November 25, 2013

Dispute over a library adds tensions to Russian-American relations

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Rabbi Yosef Yitzchak’s collection of books and manuscripts, which contains 250,000 published volumes—the vast majority of which are in Hebrew and Yiddish—is located at 770 Eastern Parkway in Brooklyn, New York. It is one of the most prominent Judaic libraries in the word.

It is also one of the most contentious.

Throughout the history of the Chabad movement, the Orthodox Jewish Hasidic movement based most strongly in Crown Heights, Brooklyn, the Rebbe of every generation would keep a central collection of books and manuscripts. During the 19th century, the collection grew dramatically, but in 194 the Soviet regime decided to nationalize the warehouse where the books were kept, and give the Lubavitch Collection to the Russian State Library.

After the books were confiscated, Rabbi Yosef Yitzchak began to build the library anew, and when he made his way to the United States from the Soviet Union, he was able to bring his collection from occupied Poland to its current location in Brooklyn.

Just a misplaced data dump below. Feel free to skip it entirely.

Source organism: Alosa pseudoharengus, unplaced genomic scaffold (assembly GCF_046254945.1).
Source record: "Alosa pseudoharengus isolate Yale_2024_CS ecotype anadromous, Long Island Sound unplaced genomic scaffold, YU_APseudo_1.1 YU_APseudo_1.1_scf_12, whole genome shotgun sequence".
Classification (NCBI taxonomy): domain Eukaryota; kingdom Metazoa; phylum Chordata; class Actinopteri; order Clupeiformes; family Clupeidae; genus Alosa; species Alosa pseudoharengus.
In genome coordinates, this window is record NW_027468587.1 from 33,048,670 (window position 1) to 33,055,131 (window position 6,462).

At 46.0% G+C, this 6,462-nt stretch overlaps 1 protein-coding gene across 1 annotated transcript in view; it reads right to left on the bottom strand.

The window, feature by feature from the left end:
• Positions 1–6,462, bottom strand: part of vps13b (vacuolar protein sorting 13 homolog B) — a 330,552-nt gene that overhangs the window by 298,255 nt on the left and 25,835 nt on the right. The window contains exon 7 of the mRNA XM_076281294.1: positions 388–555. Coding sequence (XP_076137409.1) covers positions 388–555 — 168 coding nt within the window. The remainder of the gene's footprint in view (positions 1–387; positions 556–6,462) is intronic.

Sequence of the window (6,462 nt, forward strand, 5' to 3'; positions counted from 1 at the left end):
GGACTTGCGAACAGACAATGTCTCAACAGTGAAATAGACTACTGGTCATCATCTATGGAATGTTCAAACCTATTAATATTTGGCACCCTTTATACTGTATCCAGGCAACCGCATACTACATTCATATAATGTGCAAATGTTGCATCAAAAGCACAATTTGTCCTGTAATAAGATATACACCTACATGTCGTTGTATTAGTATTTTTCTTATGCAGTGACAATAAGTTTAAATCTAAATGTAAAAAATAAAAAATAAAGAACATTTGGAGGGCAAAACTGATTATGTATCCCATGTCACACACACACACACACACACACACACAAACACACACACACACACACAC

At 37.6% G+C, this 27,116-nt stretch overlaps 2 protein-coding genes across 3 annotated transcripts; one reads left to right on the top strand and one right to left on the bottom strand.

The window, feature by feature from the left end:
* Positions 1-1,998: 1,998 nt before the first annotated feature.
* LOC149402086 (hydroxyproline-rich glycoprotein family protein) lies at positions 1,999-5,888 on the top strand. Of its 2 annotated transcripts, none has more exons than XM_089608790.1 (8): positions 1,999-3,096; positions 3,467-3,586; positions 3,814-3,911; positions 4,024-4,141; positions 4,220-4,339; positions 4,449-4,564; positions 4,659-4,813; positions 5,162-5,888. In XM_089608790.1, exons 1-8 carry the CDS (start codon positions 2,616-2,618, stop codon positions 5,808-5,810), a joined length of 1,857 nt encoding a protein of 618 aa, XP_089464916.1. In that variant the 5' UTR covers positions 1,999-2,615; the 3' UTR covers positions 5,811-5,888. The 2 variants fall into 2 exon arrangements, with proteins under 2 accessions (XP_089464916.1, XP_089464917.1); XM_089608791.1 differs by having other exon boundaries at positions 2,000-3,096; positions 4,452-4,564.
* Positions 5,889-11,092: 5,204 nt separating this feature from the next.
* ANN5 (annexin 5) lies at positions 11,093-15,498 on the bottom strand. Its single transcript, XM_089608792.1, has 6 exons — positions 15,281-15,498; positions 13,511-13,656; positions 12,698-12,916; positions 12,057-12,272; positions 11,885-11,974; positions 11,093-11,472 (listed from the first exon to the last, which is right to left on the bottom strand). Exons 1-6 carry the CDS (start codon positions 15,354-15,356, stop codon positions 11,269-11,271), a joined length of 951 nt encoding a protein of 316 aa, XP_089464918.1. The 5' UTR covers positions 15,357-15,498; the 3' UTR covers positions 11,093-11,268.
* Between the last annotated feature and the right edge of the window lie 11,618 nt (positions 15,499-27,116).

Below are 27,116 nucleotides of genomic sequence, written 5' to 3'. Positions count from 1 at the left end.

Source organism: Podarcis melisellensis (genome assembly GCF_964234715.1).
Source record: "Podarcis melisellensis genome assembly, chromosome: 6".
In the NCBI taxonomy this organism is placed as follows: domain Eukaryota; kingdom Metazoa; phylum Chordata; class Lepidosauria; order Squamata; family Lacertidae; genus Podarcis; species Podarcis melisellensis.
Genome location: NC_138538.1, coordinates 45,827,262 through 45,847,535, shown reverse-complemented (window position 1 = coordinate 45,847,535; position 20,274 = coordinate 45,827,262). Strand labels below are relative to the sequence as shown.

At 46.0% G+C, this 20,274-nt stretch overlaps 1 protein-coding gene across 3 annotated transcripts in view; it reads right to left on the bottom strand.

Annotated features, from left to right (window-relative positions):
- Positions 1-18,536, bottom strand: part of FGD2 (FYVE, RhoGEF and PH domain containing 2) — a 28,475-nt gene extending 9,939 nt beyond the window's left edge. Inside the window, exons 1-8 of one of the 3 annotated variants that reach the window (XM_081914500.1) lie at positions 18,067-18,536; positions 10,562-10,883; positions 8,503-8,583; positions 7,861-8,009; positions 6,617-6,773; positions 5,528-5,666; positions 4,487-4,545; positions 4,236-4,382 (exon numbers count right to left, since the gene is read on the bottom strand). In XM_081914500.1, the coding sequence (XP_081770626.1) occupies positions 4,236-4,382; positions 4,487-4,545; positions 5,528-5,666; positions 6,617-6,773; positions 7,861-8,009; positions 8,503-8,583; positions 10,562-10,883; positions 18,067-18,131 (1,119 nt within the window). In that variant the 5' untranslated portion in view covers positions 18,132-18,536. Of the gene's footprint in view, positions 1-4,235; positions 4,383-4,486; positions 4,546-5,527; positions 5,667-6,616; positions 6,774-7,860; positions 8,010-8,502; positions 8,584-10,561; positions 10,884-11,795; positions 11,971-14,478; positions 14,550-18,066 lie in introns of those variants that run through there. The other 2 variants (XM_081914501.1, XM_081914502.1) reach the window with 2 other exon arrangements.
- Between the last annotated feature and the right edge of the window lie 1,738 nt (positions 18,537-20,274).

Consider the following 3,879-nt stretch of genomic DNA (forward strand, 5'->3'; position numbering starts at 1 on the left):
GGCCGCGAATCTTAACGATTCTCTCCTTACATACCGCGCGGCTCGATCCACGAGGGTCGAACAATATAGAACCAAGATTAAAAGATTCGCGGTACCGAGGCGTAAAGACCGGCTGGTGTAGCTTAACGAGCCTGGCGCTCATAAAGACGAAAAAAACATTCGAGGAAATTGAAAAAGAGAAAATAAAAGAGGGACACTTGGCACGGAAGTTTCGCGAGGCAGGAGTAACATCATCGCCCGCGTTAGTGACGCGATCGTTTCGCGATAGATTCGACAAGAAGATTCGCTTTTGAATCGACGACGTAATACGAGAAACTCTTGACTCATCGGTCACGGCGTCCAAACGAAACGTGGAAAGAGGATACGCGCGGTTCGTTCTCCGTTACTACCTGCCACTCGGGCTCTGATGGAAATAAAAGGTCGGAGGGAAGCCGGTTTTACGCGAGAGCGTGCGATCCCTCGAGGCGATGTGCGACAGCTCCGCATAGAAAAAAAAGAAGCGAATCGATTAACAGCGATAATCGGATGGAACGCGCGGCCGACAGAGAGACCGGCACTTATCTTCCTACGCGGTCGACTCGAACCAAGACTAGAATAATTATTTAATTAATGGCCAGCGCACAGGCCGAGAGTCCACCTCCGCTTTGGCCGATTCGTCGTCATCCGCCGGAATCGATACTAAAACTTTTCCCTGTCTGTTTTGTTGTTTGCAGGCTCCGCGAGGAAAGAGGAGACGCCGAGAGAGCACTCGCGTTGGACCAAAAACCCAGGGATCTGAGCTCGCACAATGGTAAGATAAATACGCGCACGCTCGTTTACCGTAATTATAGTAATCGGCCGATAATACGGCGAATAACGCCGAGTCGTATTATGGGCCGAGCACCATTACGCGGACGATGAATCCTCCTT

Earlier this past September, Avital Chizhik wrote about the collection for Tablet. In January 2013, the United States ruled that Russia should return the Schneersohn library, which is more ancient portion of the collection based in Moscow, and pay fines of $50,000 a day. In response, the Kremin said that if U. S. authorities tried to take Russian property, there would be “severe measures,” and that the Schneersohn library is a “national treasure of the Russian people. As Chishik writes, it’s getting worse:

Since February 2011, Russians have refused to loan any artwork to American museums, fearing the pieces will be used as ransom for the Schneersohn books. The Hermitage in St. Petersburg and the Pushkin Museum in Moscow have effectively canceled all loans… Since January, as Russian-American relations have soured, thanks to Congress’ Magnitsky Act barring certain Russian officials from entrance to the United States, and then the more recent Edward Snowden affair…

Today, the library in Brooklyn is open to rabbis, lecturers and authors who are interested in doing research and viewing the collection.

 

Claire Kelley is a the former Director of Library and Academic Marketing.

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